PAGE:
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2024 May Be a Better Year in Cuba

And the saddest thing is that 2023 could have been too.

La Habana
Cuba Street, Havana.
Cuba Street, Havana. Diario de Cuba

"2023 has to be a better year; we have all the foundations, in addition to the conviction that it can be…" said the First Secretary of the Central Committee of the Communist Party of Cuba and President of the Republic Miguel Díaz-Canel Bermúdez at the last meeting of the Council of Ministers in 2022, where, with much pomp and self-satisfaction, the Plan for the National Economy and the State Budget for 2023 was presented. In the end, it wasn't a better year at all.

The final results were so disastrous that it is not even worth breaking down the economic situation line by line. What would be the point? Beyond any combination of words and data, the Cuban reality is now evident in every building that collapses, every woman pleading on social media for help for a sick son or father, every athlete's desertion, every delay in the products on the ration card, every blackout, every pipe in a neighborhood without water, every old man stuck up to his waist at a garbage dump, and every goodbye with a "son, I hope to see you again soon."

The saddest thing is that yes, 2023 could have been a better year, but it wasn't because Raúl Castro, Díaz-Canel and the same old criminal clique is still in power. In 2023, when we woke up the tyrannosaurus was still there, and they all remain there because we are still asleep, or only wake up when there we put a sea between us. The tyrannosaurus endures, and will continue to because many prefer to live under his noxious shadow, feeding on the bloody crumbs he drops. The monster has managed to turn our escapes into a thriving business. Scaring us so that we leave profits him... and we leave.

But that is in the past. Although 2023 has just ended, who remembers it? The thoughts and worries of most are about what is coming in 2024, or, what is about to descend upon us, for we already know that it is going to be worse.

It's simple: socialist Cuba has been drained to the last drop and destroyed, screw by screw and brick by brick. No matter how much "reform" they introduce, no matter how much the Company Law they are cooking up modifies the rules of the game, no matter how much they strive to stabilize or  "liberate" the economy, they can no longer do anything to make 2024 a better year.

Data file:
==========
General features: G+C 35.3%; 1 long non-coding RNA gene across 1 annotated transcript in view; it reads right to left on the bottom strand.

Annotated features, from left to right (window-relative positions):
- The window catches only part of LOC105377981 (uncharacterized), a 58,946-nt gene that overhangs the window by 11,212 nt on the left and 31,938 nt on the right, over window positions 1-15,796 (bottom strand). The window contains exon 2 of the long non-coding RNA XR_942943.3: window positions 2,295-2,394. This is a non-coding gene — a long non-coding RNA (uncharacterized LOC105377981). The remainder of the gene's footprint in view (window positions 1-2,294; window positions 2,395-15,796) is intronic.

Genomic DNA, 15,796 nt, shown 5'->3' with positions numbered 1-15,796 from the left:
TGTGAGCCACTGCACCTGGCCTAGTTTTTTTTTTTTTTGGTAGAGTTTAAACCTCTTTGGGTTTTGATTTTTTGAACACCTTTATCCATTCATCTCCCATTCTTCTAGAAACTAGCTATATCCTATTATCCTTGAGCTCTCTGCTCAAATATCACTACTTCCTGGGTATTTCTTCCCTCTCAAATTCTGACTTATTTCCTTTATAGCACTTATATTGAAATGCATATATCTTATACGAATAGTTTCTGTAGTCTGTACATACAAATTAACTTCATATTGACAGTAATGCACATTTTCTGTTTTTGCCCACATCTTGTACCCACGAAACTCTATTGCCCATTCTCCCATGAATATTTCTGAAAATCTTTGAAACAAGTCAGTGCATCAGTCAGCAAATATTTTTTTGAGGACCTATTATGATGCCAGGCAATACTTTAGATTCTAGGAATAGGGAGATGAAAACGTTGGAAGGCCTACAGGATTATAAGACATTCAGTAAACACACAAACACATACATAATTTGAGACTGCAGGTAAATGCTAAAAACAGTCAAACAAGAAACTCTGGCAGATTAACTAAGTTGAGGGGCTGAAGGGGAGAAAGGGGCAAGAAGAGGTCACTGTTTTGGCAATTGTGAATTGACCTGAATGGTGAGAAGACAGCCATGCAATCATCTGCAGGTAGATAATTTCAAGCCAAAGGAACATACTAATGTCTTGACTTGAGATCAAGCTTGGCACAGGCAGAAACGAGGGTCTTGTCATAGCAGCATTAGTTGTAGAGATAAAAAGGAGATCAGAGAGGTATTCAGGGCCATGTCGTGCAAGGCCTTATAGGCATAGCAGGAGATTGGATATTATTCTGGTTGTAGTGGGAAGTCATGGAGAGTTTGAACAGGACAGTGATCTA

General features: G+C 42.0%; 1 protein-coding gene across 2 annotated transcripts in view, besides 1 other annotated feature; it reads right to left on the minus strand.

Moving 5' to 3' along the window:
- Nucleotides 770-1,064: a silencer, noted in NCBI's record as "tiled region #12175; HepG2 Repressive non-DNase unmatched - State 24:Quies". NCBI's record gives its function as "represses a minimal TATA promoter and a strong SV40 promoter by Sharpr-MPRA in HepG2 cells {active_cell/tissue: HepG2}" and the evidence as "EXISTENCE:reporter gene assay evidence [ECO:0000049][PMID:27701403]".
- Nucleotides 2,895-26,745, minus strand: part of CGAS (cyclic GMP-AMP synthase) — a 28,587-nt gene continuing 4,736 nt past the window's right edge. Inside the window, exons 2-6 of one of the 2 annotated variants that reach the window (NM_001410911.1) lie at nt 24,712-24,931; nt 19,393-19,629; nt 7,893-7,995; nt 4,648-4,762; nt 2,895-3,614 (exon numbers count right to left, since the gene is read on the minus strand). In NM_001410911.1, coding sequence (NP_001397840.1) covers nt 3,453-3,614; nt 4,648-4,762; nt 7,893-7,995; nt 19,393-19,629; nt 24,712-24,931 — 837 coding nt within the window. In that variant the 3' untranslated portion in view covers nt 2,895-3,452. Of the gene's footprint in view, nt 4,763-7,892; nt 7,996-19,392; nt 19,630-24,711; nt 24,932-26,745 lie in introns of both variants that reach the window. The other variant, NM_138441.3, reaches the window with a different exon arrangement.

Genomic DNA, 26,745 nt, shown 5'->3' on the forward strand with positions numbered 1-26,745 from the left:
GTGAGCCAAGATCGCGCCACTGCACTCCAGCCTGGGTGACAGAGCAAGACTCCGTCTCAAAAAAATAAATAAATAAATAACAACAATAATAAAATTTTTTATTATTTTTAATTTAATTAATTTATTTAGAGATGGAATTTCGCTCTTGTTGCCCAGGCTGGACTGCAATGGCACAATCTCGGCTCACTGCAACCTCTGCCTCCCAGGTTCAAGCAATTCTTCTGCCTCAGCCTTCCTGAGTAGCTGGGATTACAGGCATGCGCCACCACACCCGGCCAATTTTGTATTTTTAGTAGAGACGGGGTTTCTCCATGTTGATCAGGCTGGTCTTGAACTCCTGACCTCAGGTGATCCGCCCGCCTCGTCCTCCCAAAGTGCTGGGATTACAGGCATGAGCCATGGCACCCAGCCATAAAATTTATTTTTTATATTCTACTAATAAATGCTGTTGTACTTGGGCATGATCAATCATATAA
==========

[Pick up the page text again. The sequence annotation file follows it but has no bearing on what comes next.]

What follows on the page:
Neither do they have the billions of dollars needed to avert the ensuing humanitarian catastrophe, nor do they have the necessary confidence of investors and lenders to acquire them. Will moving from December 2023 to January 2024 improve Castroism's international image? Does turning the page on a calendar undo the criminal record of a dictatorship that has been swindling everyone on its shores for the past 65 years? And, if their criminality is not enough, the fact that the State's revenues will cover only 71% of the country's public expenses this year is a gigantic red warning light in the Cuban sky scaring off anyone thinking of negotiating one penny of business with the country's reckless leaders.

So, although we will be able to pick apart the strands of each of Castroism's economic measures, laying bare the regime's impudence and psychopathic disinterest in the well-being of the people, none of those measures will be really relevant because, no matter how it is disguised, everyone is already familiar with the stench of the tyrannosaurus and, apart from the scoundrels who are amassing millions by collecting on the ransom that, with growing dismay, emigrants pay their families kidnapped by the PCC, no one from outside wants to seriously invest in Cuba, and the only thing that those on the inside want to invest in is leaving.

One just has to take a good look at the wilting real estate market to appreciate the lack of confidence in the future casting a pall over the Island.

But let's make one thing clear: this year will be worse not because there is a lack of rice, buses, or nitrofurazone; what dooms Cuba in 2024 are its 365 impending days without freedom, subjugated, abused, rotting without human dignity, living on one's knees ― which, according to the National Anthem, is not living at all.

It will not matter if, miraculously, everything improves and they actually distribute the bread on the ration card, with the established 80 grams; or milk returns for those over age seven, or pork drops to ten pesos a pound. In the end the economy doesn't really matter as long as they are still there. Although we may continue calculating, analyzing reforms and asking ourselves how they managed to reduce a fertile island to a marabou wasteland of marabou, let's not stop thinking about freedom, because it is the only thing that will make 2024, 2025, or whenever, a better year in Cuba.

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